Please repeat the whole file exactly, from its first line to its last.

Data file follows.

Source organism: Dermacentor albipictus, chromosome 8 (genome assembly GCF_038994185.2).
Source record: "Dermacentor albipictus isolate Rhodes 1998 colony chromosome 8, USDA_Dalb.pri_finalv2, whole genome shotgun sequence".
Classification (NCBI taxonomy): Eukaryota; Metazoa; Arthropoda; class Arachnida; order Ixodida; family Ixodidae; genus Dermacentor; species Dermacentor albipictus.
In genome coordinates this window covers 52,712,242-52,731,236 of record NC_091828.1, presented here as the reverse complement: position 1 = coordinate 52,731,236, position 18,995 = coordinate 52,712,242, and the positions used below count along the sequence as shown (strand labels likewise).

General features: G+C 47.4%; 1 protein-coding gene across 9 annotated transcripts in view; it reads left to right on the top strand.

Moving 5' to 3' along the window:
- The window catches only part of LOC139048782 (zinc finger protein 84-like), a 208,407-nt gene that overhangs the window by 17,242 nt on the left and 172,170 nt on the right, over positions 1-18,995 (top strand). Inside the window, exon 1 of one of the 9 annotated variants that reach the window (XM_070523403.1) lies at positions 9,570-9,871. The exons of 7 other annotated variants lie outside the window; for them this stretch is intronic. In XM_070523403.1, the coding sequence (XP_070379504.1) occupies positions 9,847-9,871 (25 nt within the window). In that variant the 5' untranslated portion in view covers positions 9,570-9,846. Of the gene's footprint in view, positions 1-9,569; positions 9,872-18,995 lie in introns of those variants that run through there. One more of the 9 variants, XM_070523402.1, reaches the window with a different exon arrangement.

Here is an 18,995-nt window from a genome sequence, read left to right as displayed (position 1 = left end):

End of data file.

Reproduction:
Source organism: Dermacentor albipictus, chromosome 8 (genome assembly GCF_038994185.2).
Source record: "Dermacentor albipictus isolate Rhodes 1998 colony chromosome 8, USDA_Dalb.pri_finalv2, whole genome shotgun sequence".
Classification (NCBI taxonomy): Eukaryota; Metazoa; Arthropoda; class Arachnida; order Ixodida; family Ixodidae; genus Dermacentor; species Dermacentor albipictus.
In genome coordinates this window covers 52,712,242-52,731,236 of record NC_091828.1, presented here as the reverse complement: position 1 = coordinate 52,731,236, position 18,995 = coordinate 52,712,242, and the positions used below count along the sequence as shown (strand labels likewise).

General features: G+C 47.4%; 1 protein-coding gene across 9 annotated transcripts in view; it reads left to right on the top strand.

Moving 5' to 3' along the window:
- The window catches only part of LOC139048782 (zinc finger protein 84-like), a 208,407-nt gene that overhangs the window by 17,242 nt on the left and 172,170 nt on the right, over positions 1-18,995 (top strand). Inside the window, exon 1 of one of the 9 annotated variants that reach the window (XM_070523403.1) lies at positions 9,570-9,871. The exons of 7 other annotated variants lie outside the window; for them this stretch is intronic. In XM_070523403.1, the coding sequence (XP_070379504.1) occupies positions 9,847-9,871 (25 nt within the window). In that variant the 5' untranslated portion in view covers positions 9,570-9,846. Of the gene's footprint in view, positions 1-9,569; positions 9,872-18,995 lie in introns of those variants that run through there. One more of the 9 variants, XM_070523402.1, reaches the window with a different exon arrangement.

Here is an 18,995-nt window from a genome sequence, read left to right as displayed (position 1 = left end):